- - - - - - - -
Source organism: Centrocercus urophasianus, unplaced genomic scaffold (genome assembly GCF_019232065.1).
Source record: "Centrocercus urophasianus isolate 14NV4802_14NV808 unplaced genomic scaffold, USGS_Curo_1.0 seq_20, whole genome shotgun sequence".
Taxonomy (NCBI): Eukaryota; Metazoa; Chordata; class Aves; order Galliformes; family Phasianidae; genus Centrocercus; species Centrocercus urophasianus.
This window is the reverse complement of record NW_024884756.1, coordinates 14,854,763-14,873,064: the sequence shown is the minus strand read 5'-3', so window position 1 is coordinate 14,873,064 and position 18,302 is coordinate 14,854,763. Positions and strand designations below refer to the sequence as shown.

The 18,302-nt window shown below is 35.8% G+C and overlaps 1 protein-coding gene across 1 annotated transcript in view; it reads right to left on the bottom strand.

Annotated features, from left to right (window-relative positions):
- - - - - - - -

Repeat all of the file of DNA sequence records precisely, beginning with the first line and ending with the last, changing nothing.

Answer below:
Source organism: Centrocercus urophasianus, unplaced genomic scaffold (genome assembly GCF_019232065.1).
Source record: "Centrocercus urophasianus isolate 14NV4802_14NV808 unplaced genomic scaffold, USGS_Curo_1.0 seq_20, whole genome shotgun sequence".
Taxonomy (NCBI): Eukaryota; Metazoa; Chordata; class Aves; order Galliformes; family Phasianidae; genus Centrocercus; species Centrocercus urophasianus.
This window is the reverse complement of record NW_024884756.1, coordinates 14,854,763-14,873,064: the sequence shown is the minus strand read 5'-3', so window position 1 is coordinate 14,873,064 and position 18,302 is coordinate 14,854,763. Positions and strand designations below refer to the sequence as shown.

The 18,302-nt window shown below is 35.8% G+C and overlaps 1 protein-coding gene across 1 annotated transcript in view; it reads right to left on the bottom strand.

Annotated features, from left to right (window-relative positions):